We tested whether cultivation and fallowing have any significant effect on tree species diversity and dominance in semi-arid Zimbabwe. To this end, we quantified tree species diversity and physiognomy on two soil types (mutapo and bandati) stratified into three land-use categories, i.e., cultivated land, fallow land and woodland. Results showed that tree species diversity was significantly different of the two soil types. Tree species diversity was high on bandati soil and low on mutapo soil. Results also showed that there was significant difference in tree species diversity among the three land-use categories on mutapo soil but no differences on bandati soil.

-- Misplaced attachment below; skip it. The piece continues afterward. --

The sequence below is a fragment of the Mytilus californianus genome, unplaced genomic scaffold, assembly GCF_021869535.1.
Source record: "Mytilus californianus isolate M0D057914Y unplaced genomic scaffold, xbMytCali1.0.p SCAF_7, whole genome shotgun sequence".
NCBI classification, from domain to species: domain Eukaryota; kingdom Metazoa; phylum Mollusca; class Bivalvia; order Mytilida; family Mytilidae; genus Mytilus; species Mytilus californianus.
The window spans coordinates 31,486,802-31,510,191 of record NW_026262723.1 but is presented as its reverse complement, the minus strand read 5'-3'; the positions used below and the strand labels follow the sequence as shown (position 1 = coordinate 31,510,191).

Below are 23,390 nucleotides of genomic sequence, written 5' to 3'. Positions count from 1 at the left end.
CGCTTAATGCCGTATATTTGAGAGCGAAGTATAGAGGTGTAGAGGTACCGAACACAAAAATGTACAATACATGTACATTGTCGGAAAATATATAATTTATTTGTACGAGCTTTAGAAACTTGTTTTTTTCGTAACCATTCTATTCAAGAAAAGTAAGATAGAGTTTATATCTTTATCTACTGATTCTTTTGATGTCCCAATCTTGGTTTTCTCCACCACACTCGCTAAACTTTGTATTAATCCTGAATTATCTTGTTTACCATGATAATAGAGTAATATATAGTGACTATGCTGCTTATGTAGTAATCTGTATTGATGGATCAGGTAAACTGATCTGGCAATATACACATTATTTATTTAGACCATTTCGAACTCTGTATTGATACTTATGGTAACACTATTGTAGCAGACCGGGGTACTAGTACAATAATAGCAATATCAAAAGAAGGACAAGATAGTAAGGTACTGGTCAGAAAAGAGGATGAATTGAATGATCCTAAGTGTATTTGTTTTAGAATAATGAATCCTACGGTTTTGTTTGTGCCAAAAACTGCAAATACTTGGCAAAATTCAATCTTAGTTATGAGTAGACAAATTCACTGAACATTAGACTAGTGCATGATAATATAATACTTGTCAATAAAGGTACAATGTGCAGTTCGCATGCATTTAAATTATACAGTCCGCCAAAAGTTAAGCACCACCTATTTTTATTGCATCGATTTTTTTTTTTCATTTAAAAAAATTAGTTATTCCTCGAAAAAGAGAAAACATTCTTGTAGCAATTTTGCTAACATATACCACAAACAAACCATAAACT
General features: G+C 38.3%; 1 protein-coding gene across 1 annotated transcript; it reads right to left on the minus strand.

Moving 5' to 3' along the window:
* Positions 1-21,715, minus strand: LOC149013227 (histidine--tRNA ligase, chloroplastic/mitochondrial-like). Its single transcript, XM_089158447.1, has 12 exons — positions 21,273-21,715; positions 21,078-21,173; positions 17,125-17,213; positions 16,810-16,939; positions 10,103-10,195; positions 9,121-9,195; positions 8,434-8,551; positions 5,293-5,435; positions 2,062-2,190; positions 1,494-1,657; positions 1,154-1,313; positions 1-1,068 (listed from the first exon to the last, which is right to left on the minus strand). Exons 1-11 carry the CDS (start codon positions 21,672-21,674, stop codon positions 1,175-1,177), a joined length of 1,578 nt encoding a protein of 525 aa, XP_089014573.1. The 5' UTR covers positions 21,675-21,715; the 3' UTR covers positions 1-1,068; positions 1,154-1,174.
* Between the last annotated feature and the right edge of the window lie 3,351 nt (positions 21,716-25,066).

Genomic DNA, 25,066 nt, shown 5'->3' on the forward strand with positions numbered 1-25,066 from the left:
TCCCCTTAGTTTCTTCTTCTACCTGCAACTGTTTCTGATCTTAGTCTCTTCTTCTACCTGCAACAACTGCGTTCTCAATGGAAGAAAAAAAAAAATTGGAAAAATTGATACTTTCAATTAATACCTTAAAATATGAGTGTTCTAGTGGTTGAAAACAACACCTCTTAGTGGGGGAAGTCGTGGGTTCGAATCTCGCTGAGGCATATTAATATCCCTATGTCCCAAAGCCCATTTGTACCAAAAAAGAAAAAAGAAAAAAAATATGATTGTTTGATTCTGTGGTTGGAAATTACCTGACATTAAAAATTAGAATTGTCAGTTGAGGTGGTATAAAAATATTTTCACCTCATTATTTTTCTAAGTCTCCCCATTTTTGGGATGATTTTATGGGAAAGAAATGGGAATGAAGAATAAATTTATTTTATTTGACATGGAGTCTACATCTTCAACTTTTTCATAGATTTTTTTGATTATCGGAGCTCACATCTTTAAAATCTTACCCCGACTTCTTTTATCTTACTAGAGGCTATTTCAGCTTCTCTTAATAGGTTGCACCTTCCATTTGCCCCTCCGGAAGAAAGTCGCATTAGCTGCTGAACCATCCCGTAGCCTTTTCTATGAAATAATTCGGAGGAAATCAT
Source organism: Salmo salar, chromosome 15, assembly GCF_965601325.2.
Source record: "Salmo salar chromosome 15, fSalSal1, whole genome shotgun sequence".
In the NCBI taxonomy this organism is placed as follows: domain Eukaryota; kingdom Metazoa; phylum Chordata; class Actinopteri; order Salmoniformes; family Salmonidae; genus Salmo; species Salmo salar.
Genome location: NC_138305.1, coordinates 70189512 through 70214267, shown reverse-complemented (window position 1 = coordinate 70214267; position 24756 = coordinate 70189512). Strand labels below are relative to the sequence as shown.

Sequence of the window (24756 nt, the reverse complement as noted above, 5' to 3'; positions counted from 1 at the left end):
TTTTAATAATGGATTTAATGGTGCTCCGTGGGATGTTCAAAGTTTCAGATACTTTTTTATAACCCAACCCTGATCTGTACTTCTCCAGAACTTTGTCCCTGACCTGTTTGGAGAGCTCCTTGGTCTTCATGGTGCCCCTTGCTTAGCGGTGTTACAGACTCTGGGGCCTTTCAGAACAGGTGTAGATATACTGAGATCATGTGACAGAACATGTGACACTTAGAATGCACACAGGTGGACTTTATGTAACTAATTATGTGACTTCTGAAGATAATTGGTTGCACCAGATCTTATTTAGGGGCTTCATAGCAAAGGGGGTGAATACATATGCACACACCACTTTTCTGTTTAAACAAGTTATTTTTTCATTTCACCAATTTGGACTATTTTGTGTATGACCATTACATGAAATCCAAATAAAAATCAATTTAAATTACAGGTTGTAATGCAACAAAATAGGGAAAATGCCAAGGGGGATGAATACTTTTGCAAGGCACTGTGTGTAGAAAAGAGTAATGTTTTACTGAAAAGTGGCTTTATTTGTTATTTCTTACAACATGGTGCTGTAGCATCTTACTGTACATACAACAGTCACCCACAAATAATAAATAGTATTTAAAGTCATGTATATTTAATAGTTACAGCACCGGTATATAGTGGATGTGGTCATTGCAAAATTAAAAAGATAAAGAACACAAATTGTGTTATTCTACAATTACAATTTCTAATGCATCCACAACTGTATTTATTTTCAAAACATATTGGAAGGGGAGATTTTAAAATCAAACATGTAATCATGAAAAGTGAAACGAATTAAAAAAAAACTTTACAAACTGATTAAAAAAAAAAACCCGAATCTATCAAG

Pairwise comparisons revealed significant differences in species diversity between paired categories on mutapo soil but no significant differences on bandati soil. Tree physiognomy was significantly different among all three land use categories. Colphospermum mopane and Diospyros kirkii were the dominant species within woodlands, while Acacia tortilis subsp. Spirocarpa replaced them as the dominant species within the fallow land category. These results indicate that woodland conversion for cultivation purposes has no immediate significant effect on tree species diversity on bandati soil, while it has a pronounced effect on mutapo soil, at least in the short term.